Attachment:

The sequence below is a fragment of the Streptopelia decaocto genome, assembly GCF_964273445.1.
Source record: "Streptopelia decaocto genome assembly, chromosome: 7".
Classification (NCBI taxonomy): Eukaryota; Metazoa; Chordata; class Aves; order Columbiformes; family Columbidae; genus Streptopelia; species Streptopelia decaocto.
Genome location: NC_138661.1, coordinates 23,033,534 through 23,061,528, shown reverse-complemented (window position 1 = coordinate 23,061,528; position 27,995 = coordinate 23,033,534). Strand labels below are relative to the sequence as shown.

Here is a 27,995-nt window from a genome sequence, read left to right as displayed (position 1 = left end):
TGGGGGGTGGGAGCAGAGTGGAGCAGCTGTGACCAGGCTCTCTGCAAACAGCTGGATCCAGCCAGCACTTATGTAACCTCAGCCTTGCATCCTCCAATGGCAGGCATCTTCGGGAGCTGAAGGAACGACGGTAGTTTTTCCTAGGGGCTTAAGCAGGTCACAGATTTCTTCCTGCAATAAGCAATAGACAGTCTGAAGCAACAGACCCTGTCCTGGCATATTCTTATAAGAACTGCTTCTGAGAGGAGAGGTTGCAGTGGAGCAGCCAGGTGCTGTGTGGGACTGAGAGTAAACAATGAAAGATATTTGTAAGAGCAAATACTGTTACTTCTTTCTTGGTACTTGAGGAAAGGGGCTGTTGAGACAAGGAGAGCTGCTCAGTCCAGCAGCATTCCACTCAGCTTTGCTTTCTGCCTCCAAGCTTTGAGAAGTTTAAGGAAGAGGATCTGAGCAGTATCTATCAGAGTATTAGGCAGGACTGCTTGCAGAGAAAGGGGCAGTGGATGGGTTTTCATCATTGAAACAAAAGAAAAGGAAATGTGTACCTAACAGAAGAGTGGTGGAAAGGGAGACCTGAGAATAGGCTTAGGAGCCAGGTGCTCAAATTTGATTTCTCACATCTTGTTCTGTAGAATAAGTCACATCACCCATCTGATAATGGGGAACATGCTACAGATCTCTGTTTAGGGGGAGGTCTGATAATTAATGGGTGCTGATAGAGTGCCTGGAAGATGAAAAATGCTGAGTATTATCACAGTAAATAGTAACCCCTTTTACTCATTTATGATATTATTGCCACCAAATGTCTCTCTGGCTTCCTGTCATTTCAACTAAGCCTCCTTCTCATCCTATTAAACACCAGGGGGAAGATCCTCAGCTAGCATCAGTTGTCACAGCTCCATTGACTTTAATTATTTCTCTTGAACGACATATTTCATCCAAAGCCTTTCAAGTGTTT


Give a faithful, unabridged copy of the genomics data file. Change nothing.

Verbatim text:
The sequence below is a fragment of the Streptopelia decaocto genome, assembly GCF_964273445.1.
Source record: "Streptopelia decaocto genome assembly, chromosome: 7".
Classification (NCBI taxonomy): Eukaryota; Metazoa; Chordata; class Aves; order Columbiformes; family Columbidae; genus Streptopelia; species Streptopelia decaocto.
Genome location: NC_138661.1, coordinates 23,033,534 through 23,061,528, shown reverse-complemented (window position 1 = coordinate 23,061,528; position 27,995 = coordinate 23,033,534). Strand labels below are relative to the sequence as shown.

Here is a 27,995-nt window from a genome sequence, read left to right as displayed (position 1 = left end):
TGGGGGGTGGGAGCAGAGTGGAGCAGCTGTGACCAGGCTCTCTGCAAACAGCTGGATCCAGCCAGCACTTATGTAACCTCAGCCTTGCATCCTCCAATGGCAGGCATCTTCGGGAGCTGAAGGAACGACGGTAGTTTTTCCTAGGGGCTTAAGCAGGTCACAGATTTCTTCCTGCAATAAGCAATAGACAGTCTGAAGCAACAGACCCTGTCCTGGCATATTCTTATAAGAACTGCTTCTGAGAGGAGAGGTTGCAGTGGAGCAGCCAGGTGCTGTGTGGGACTGAGAGTAAACAATGAAAGATATTTGTAAGAGCAAATACTGTTACTTCTTTCTTGGTACTTGAGGAAAGGGGCTGTTGAGACAAGGAGAGCTGCTCAGTCCAGCAGCATTCCACTCAGCTTTGCTTTCTGCCTCCAAGCTTTGAGAAGTTTAAGGAAGAGGATCTGAGCAGTATCTATCAGAGTATTAGGCAGGACTGCTTGCAGAGAAAGGGGCAGTGGATGGGTTTTCATCATTGAAACAAAAGAAAAGGAAATGTGTACCTAACAGAAGAGTGGTGGAAAGGGAGACCTGAGAATAGGCTTAGGAGCCAGGTGCTCAAATTTGATTTCTCACATCTTGTTCTGTAGAATAAGTCACATCACCCATCTGATAATGGGGAACATGCTACAGATCTCTGTTTAGGGGGAGGTCTGATAATTAATGGGTGCTGATAGAGTGCCTGGAAGATGAAAAATGCTGAGTATTATCACAGTAAATAGTAACCCCTTTTACTCATTTATGATATTATTGCCACCAAATGTCTCTCTGGCTTCCTGTCATTTCAACTAAGCCTCCTTCTCATCCTATTAAACACCAGGGGGAAGATCCTCAGCTAGCATCAGTTGTCACAGCTCCATTGACTTTAATTATTTCTCTTGAACGACATATTTCATCCAAAGCCTTTCAAGTGTTT